Cooling temperatures and shorter days signal all fish to adjust their seasonal habits and crappie are no different. One of the things we see the fish doing this time of year is moving off the shallow brush and out to the creek and river channel edges.

Following bait schools, the fish will orient to these break lines where they’re generally pretty easy to locate. Look dips, turns and other oddities in the channel edge, as such features tend to attract more fish.

Daybreak through early morning typically brings the best action, as the bites dwindle once the sun gets up. Intensifying sunlight pushes the baitfish off the channel edges and into deeper water where they’ll suspend for much of the day. Crappie follow the bait, so once they slip into open water, it’s a real hit-or-miss game.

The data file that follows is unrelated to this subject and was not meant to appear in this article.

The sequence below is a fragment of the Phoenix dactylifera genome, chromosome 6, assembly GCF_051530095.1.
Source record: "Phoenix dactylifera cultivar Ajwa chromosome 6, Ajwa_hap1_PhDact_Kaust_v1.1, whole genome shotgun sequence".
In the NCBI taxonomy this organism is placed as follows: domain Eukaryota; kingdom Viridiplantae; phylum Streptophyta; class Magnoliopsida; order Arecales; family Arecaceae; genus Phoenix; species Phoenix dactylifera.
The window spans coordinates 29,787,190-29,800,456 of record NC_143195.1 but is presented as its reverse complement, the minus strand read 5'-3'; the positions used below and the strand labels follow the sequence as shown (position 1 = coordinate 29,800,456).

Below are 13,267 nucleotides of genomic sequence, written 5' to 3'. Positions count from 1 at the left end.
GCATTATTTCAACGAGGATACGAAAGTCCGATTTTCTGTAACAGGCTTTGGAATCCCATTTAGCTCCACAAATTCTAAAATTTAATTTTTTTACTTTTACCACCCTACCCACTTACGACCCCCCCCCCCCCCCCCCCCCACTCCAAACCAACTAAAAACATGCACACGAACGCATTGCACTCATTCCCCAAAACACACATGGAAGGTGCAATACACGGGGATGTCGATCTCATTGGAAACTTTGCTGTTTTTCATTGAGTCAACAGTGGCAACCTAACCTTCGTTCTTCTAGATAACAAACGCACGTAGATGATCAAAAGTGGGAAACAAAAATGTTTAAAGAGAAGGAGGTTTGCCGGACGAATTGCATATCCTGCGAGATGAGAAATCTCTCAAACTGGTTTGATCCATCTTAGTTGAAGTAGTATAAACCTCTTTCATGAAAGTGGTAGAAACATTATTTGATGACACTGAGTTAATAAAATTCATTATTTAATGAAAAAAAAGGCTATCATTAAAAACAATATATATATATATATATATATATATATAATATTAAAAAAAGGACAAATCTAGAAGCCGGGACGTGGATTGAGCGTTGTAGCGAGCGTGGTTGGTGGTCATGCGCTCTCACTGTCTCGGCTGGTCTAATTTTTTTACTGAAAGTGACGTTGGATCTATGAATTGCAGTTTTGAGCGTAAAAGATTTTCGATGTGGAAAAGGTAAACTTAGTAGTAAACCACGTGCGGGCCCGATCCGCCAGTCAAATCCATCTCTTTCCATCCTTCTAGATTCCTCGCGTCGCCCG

When you do locate a school of bait on your graph, note the position of the larger marks (crappie) that will surely be hanging close to the food and present baits accordingly. Small jigs like the Lindy Fuzz-E- Grub Jig or the Lindy Watsit Jig will tempt the fish, but don’t hesitate to go tiny like 1/16- to 1/32-ounce Lindy Little Nipper when the baitfish are tiny.

This time of year, crappie aggression is waning, so don’t miss those light, upward “lift” bites. A light action rod and high-vis green or red line helps, but nothing beats undivided attention. You don’t want to let a single one of these tasty fish escape.